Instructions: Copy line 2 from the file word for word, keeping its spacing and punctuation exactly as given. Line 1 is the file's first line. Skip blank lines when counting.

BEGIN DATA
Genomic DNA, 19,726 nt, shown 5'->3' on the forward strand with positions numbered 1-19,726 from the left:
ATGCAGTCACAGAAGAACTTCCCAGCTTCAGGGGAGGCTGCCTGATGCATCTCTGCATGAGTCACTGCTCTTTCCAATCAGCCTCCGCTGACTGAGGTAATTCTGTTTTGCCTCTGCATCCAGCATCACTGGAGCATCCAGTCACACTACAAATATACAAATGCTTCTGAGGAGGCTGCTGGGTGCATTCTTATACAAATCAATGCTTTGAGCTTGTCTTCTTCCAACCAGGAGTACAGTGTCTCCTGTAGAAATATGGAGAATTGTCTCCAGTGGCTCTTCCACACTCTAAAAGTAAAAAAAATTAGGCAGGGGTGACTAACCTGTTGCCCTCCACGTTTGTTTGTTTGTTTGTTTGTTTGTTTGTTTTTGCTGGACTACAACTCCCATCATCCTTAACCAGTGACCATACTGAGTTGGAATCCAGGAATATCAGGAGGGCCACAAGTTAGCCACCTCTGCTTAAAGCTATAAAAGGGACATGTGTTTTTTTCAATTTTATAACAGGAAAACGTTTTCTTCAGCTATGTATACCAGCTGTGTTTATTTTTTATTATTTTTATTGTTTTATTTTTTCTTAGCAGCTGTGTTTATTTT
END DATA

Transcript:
ATGCAGTCACAGAAGAACTTCCCAGCTTCAGGGGAGGCTGCCTGATGCATCTCTGCATGAGTCACTGCTCTTTCCAATCAGCCTCCGCTGACTGAGGTAATTCTGTTTTGCCTCTGCATCCAGCATCACTGGAGCATCCAGTCACACTACAAATATACAAATGCTTCTGAGGAGGCTGCTGGGTGCATTCTTATACAAATCAATGCTTTGAGCTTGTCTTCTTCCAACCAGGAGTACAGTGTCTCCTGTAGAAATATGGAGAATTGTCTCCAGTGGCTCTTCCACACTCTAAAAGTAAAAAAAATTAGGCAGGGGTGACTAACCTGTTGCCCTCCACGTTTGTTTGTTTGTTTGTTTGTTTGTTTGTTTTTGCTGGACTACAACTCCCATCATCCTTAACCAGTGACCATACTGAGTTGGAATCCAGGAATATCAGGAGGGCCACAAGTTAGCCACCTCTGCTTAAAGCTATAAAAGGGACATGTGTTTTTTTCAATTTTATAACAGGAAAACGTTTTCTTCAGCTATGTATACCAGCTGTGTTTATTTTTTATTATTTTTATTGTTTTATTTTTTCTTAGCAGCTGTGTTTATTTT